Another 34.1% are the action oriented crowd who generally get along with other people and plan and initiate normal activities.  These two groups, less than half of the available personality types,  make up 71.8% of the tribe and it is intuitively easy to see how these personalities, when combined form the backbone of a stable, and adaptable tribe.  There is a wide spread of personality types, sometimes with subtle differences that together provide the larger group with an impressive mix problems solving capabilities.  There are a combination of short term thinkers, long term thinkers, logical thinkers and creative thinkers.  Most situations are covered by someone who is adapted to handle them.  The most important thing to take away from this is that all these personality types are incomplete as individuals.  Together though, they form a formidable unit.  And that’s not even everyone.

  • ISTP:  The Mechanic 5.4% (action oriented, bold, independent, fearless, mechanically inclined)
  • INFP: The Idealist 4.4%  (Intuitive, idealist, perfectionist)
  • ESTP:  The Doer 4.3%  (Action oriented risk taker, decisive, improvisers)
  • INTP:  The Thinker 3.3% (Theorist, intelligent, logical -left brain)
  • ENTP:  The Visionary 3.2% (Theorist, intelligent, intuitive -right brain)
  • ENFJ:  The Giver 2.5%  (Intuitive psychology skills, selfless)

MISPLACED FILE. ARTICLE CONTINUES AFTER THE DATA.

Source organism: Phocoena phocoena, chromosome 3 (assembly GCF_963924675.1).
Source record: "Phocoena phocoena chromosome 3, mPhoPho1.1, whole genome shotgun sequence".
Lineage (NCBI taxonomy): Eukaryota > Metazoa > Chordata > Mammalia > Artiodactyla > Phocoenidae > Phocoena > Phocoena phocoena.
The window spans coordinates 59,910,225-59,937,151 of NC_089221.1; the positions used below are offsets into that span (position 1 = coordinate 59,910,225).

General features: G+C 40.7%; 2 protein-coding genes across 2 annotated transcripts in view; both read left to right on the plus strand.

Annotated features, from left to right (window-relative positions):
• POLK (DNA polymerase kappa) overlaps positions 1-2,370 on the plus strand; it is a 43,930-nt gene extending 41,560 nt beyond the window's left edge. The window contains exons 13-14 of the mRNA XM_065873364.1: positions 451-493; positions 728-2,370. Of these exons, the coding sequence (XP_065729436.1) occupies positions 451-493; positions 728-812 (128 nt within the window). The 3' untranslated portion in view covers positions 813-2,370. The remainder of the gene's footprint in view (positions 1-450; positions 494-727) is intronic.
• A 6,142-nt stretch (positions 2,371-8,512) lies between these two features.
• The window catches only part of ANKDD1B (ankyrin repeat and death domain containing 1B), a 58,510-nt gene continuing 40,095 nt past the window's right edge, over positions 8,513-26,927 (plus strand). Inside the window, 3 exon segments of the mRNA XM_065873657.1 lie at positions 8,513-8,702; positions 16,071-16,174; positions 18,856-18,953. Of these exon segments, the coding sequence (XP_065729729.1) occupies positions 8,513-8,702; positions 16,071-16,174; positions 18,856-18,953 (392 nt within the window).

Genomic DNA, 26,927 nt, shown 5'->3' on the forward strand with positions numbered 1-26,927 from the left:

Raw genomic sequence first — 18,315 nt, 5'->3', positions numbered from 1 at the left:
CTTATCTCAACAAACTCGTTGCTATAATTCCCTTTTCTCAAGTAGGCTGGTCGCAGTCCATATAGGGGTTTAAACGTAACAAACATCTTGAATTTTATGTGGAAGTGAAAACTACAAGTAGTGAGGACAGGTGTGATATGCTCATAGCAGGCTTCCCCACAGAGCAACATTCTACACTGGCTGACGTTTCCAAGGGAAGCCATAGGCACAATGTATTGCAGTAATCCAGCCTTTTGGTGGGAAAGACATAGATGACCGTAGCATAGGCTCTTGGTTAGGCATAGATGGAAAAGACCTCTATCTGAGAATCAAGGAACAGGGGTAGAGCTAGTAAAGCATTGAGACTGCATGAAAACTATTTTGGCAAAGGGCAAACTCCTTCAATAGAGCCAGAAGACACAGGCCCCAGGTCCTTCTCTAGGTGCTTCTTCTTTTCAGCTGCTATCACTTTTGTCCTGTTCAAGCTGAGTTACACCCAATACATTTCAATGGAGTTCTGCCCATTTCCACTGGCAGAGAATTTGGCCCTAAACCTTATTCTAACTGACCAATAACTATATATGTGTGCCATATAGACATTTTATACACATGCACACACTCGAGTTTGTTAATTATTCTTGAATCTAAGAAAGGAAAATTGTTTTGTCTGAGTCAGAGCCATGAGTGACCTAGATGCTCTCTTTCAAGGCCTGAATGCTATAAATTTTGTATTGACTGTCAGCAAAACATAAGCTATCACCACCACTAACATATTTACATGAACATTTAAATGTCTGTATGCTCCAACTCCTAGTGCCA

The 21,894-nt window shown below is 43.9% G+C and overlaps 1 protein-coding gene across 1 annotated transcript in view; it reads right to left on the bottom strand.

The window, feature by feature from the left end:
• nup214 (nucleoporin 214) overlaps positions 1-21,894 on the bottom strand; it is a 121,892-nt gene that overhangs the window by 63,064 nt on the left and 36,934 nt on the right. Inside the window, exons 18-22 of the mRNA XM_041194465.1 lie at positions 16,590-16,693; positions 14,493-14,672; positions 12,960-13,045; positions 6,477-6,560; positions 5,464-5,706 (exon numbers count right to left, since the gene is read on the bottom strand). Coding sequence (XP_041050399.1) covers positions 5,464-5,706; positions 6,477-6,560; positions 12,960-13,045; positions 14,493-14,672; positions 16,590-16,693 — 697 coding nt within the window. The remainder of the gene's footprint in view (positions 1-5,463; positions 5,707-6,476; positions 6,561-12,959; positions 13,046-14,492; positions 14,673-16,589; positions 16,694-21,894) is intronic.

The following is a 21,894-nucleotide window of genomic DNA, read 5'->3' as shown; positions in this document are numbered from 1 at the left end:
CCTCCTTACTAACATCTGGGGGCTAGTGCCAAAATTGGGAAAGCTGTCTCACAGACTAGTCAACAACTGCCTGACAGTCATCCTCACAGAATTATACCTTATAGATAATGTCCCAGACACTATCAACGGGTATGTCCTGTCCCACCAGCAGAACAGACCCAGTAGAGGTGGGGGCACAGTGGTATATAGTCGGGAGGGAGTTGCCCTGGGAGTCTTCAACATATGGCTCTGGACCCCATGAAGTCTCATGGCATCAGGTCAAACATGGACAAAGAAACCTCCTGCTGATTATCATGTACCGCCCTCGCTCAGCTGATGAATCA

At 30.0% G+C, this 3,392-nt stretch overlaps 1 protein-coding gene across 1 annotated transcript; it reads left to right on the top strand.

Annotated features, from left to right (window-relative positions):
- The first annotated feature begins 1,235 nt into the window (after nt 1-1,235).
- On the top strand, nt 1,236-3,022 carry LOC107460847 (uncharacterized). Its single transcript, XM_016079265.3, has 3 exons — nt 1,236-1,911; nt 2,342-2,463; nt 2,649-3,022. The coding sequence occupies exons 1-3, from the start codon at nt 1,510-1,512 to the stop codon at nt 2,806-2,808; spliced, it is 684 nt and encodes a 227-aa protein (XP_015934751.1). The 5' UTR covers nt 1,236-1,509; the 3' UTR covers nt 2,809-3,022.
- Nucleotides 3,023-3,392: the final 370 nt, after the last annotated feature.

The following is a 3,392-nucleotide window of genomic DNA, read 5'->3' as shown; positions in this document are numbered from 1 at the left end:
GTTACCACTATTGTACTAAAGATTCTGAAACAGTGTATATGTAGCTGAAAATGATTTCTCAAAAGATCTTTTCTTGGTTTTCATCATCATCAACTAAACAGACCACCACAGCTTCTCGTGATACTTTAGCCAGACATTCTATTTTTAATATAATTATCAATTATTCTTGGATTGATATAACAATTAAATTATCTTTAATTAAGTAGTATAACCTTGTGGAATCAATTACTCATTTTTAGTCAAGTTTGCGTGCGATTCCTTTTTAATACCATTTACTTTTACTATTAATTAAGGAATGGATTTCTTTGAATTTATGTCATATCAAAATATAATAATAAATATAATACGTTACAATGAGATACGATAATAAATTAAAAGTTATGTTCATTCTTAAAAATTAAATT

• INTJ:  The Scientist 2.1% (good at systems, organization, practical application of theory)
  • ENTJ:  The Executive 1.8% (leader, long range thinker, quick, decisive)
  • INFJ:  The Protector 1.46%  (psychic, artistic, creative, orderly, systematic)

The remaining 28.2% of the personality types are basically the tribe specialists.  Among the specialists there is a kind of round table of thinkers who provide a very wide array of methods to approach problem solving.  A tribe with all the different personality types has at its disposal every possible useful way of thinking so that the group can meet an enormous range of unpredictable challenges.

But it goes deeper than that.  The spread of personality types is set up so that every personality type will have people surrounding them that can relate to their way of thinking.  There is a beautiful blend of intuitive and logical personality types of all different shades.  This is important because logical thinkers do not always relate well to intuitive ideas and vice versa.  Not only do tribes need the right people with the right ideas at the right place and time, but other people within the tribe need to understand and support the idea that the problem solver came up with.  This brings up what I think is an important point:  Tribes constellations only work properly when its members work together and trust one another and it demonstrates the glaring weakness of the autocratic management style where differing ideas are badly managed.

If we think about a traditional small tribe, one thing that stands out is that these are people who have lived together all their lives.  Everyone has had plenty of time to learn about the strengths and weaknesses of the people around them and this creates a knowledge base about who is good at what, which in turn helps the group function at its highest level.  Not every personality type automatically gets along with all the others; close proximity over the course of years, in which people have to learn to get along with one another and blend their talents for the good of the tribe is an important part of the package.

You can see how this would be important, particularly for the outlier personalities.  The scientist cannot improve the tribe’s technology without help and agreement; the executive can’t lead and the protector cannot warn the tribe of danger if no one trusts them or knows who they are.